Piperine in food: Interference in the pharmacokinetics of phenytoin
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This study was carried out to explore the effect of piperine-containing food in altering the pharmacokinetics of phenytoin, an antiepileptic drug with a narrow therapeutic index. A preliminary pharmacokinetic study was carried out in mice by administering phenytoin (10 mg) orally, with or without piperine (0.6 mg). Subsequently, oral pharmacokinetics of phenytoin was carried out in six healthy volunteers in a crossover design. Phenytoin tablet (300 mg) was given 30 minutes after ingestion of a soup (melahu rasam) with or without black pepper. A further study of intavenous pharmacokinetics of phenytoin (1 mg) in rats with or without oral pretreatment with piperine (10 mg) was also conducted. The phenytoin concentration in the serum was analyzed by HPLC. The study showed a significant increase in the kinetic estimates of Ka, AUC(0−10) and AUC(0−∞) in the piperine-fed mice. Similarly, in human volunteers piperine increased Ka, AUC(0−48), AUC(0−∞), and delayed elimination of phenytoin. Intravenous phenytoin in the oral piperine-treated rat group showed a significant alteration in the elimination phase indicating its metabolic blockade. The significance of this finding in epileptic patients maintained on phenytoin therapy requires further investigation. This study may also have implications in the case of other drugs having a low therapeutic index.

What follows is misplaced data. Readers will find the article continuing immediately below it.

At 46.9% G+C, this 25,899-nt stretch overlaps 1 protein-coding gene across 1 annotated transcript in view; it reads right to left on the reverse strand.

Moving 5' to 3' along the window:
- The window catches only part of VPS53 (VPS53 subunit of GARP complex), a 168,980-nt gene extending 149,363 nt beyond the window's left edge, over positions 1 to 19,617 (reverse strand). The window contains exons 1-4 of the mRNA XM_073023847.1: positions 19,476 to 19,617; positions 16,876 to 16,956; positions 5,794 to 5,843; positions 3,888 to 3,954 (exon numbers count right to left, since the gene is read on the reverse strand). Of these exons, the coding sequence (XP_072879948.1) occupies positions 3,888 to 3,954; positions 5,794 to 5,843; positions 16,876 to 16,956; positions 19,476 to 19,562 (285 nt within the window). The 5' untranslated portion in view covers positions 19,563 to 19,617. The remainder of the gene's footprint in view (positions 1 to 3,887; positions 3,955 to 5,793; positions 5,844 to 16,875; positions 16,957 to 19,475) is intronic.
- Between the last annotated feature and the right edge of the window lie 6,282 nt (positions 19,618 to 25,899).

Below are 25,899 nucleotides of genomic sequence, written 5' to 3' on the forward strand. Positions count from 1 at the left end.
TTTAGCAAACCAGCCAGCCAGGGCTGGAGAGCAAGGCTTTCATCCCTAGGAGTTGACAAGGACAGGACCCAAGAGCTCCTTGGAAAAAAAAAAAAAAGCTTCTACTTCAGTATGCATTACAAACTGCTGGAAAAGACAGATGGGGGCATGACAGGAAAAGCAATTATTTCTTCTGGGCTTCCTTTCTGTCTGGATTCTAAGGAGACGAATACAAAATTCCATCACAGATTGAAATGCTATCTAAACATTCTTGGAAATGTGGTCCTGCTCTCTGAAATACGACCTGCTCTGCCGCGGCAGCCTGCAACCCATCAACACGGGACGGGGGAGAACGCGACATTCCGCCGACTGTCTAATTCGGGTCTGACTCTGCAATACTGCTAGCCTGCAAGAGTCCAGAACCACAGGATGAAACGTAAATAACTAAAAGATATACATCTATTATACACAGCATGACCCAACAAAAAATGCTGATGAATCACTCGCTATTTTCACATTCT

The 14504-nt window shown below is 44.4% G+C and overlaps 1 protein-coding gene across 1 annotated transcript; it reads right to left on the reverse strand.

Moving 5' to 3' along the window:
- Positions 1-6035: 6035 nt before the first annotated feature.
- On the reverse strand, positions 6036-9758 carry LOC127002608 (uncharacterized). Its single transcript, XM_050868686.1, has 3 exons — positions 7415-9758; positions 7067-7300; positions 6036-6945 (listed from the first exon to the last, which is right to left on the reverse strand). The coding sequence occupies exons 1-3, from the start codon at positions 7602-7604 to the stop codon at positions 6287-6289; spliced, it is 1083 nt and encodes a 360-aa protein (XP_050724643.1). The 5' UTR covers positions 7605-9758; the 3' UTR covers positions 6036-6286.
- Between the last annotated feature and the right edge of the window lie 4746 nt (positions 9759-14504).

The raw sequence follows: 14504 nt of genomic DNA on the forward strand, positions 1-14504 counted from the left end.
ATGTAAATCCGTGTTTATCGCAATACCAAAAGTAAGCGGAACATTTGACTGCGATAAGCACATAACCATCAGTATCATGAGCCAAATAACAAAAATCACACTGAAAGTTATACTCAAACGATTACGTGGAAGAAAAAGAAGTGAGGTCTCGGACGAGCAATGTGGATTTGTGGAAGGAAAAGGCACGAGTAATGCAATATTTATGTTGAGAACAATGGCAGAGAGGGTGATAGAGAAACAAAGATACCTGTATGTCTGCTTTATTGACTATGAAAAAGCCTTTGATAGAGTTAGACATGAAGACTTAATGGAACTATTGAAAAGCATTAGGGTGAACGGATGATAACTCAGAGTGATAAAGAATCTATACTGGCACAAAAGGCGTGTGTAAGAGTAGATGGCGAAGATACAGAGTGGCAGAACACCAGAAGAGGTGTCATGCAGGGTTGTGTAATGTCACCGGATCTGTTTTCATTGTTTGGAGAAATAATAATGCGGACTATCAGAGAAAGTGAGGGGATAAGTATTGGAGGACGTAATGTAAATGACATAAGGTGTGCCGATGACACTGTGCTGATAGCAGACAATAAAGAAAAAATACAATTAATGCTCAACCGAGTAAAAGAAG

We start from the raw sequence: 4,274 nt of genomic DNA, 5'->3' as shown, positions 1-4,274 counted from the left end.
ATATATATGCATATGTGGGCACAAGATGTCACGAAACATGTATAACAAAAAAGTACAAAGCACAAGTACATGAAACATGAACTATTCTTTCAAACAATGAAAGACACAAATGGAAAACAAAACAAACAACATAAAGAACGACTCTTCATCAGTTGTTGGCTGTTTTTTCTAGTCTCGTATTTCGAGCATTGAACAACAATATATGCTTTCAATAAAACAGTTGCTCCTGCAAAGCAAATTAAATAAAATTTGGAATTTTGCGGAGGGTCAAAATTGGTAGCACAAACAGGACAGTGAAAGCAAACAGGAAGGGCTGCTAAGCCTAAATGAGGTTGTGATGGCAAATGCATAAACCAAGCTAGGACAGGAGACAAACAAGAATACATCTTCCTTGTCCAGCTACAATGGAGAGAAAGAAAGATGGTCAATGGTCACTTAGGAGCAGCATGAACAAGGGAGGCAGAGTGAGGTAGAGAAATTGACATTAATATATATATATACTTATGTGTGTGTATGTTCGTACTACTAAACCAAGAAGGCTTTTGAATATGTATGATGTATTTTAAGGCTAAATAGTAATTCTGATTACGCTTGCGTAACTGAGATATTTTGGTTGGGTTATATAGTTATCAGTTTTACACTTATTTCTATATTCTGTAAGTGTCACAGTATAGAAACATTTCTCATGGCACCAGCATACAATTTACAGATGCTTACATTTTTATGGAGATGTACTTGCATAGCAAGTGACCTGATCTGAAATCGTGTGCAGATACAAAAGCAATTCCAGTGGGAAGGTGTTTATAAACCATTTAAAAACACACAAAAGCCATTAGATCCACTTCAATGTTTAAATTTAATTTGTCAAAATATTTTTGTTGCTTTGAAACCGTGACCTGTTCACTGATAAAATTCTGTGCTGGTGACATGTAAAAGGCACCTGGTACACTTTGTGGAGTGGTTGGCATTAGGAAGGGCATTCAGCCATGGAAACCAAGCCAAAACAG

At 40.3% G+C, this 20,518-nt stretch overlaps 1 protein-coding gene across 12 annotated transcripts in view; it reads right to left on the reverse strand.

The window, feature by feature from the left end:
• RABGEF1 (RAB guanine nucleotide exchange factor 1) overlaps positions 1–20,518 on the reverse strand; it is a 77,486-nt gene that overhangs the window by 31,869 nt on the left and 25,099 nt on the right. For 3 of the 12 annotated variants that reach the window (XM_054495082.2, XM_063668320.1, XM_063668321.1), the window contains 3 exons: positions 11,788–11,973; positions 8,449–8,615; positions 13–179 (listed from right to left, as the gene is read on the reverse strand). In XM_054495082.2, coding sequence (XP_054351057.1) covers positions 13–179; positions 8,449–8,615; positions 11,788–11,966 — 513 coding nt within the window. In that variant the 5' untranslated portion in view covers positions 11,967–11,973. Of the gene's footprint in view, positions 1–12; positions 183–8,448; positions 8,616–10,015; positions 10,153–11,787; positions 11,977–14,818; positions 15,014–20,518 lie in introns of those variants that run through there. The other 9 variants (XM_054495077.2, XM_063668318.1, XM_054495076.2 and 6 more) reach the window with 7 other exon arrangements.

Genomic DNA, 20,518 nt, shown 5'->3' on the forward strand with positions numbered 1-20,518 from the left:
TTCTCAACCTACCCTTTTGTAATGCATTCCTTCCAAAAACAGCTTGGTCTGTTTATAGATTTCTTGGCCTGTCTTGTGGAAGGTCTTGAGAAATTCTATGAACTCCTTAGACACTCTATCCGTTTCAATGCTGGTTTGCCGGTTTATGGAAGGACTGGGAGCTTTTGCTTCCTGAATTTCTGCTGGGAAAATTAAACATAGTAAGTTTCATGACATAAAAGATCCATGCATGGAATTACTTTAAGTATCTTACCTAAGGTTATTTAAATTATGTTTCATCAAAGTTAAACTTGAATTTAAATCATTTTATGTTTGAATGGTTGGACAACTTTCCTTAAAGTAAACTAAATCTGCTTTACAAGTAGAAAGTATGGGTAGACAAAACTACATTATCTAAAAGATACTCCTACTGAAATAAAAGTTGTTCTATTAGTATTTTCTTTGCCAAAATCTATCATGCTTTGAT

KeywordsPiperine phenytoin food-drug interaction Piper longum
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